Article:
- Your State Made You a Promise, and It Has to Be Kept
- Funding Solution: Lower the Assumed Rate of Return
- Funding Solution: Adopt Funding Stabilization Policies
- Funding Solution: Automatically Require Paying Pension Bills
- Funding Solution: Separate Out "Legacy" Pension Debt
- Funding Solution: Test the Resilience of the Pension Fund Regularly
- Funding Solution: Reduce Fees Paid to Wall Street Managers
- Benefit Solution: Guaranteed Income Plan Benefit Design for the 21st Century
- Best Practices for Ensuring Everyone Has a Path to Retirement Security
Funding Solution: Separate Out "Legacy" Pension Debt
Retirement policy experts recommend that pension debt be paid off as quickly as possible to avoid the accumulation of interest payments. But because states have limited resources, it is reasonable to stretch out paying down pension debt over a period of time. Most pension experts suggest the ideal timeframe to pay down pension debt is within 15 to 25 years.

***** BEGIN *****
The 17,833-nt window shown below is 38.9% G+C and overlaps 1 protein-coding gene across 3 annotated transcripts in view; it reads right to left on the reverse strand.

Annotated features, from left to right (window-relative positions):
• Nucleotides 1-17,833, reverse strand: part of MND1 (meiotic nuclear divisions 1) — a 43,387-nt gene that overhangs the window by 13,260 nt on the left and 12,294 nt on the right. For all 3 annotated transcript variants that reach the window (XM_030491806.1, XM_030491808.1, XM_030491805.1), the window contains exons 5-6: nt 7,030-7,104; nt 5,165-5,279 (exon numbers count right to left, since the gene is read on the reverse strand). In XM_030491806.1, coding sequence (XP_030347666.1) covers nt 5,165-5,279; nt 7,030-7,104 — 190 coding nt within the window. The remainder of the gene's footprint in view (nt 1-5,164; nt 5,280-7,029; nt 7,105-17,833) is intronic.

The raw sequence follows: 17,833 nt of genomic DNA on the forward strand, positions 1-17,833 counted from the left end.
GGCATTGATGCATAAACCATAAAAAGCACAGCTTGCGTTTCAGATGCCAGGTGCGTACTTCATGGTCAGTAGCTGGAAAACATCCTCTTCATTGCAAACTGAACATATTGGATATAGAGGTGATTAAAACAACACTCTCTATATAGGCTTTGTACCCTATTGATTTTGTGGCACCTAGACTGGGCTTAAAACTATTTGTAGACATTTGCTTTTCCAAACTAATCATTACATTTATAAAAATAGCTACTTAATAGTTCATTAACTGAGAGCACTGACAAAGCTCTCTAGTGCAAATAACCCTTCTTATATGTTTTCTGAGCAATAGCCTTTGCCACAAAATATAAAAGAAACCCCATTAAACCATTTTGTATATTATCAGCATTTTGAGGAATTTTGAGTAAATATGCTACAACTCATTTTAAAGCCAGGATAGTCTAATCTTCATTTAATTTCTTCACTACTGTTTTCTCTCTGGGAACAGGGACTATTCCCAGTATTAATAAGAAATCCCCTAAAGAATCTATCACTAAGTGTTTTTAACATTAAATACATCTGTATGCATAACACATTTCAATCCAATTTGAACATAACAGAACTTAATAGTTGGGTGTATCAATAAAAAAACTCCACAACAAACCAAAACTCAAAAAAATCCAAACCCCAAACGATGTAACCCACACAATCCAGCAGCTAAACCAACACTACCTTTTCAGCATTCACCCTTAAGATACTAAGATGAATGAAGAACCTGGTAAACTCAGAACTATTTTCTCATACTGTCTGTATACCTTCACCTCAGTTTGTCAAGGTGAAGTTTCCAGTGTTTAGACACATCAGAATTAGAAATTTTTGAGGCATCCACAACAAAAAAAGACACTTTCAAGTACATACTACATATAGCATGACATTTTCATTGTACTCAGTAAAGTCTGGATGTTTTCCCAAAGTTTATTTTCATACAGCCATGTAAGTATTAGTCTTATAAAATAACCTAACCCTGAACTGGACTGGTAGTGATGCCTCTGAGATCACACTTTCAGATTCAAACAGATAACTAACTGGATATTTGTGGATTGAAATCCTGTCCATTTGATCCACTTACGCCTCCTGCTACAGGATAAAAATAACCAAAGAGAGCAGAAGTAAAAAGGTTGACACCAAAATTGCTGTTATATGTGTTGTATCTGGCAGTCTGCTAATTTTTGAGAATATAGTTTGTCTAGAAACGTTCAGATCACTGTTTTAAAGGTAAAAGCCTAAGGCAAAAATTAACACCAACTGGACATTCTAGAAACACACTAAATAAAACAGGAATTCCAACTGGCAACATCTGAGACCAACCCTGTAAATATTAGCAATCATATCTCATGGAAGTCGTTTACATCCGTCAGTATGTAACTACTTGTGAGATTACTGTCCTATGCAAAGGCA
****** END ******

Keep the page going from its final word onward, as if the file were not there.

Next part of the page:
The problem is that the pension debt in many states is so large that it is fiscally painful to try and get it paid down that quickly. The best thing to do in these cases is to draw a line between all of the current unfunded pension liabilities, and any future pension debt that might continue to accumulate.
Going forward, the state can promise to pay down any future pension debt that is accumulated over a short period of time — for example targeting 15 years. Separately, the state can adopt a plan to pay down the unfunded liabilities from the past, the “legacy” pension debt” over a manageable but perhaps more extended timeframe.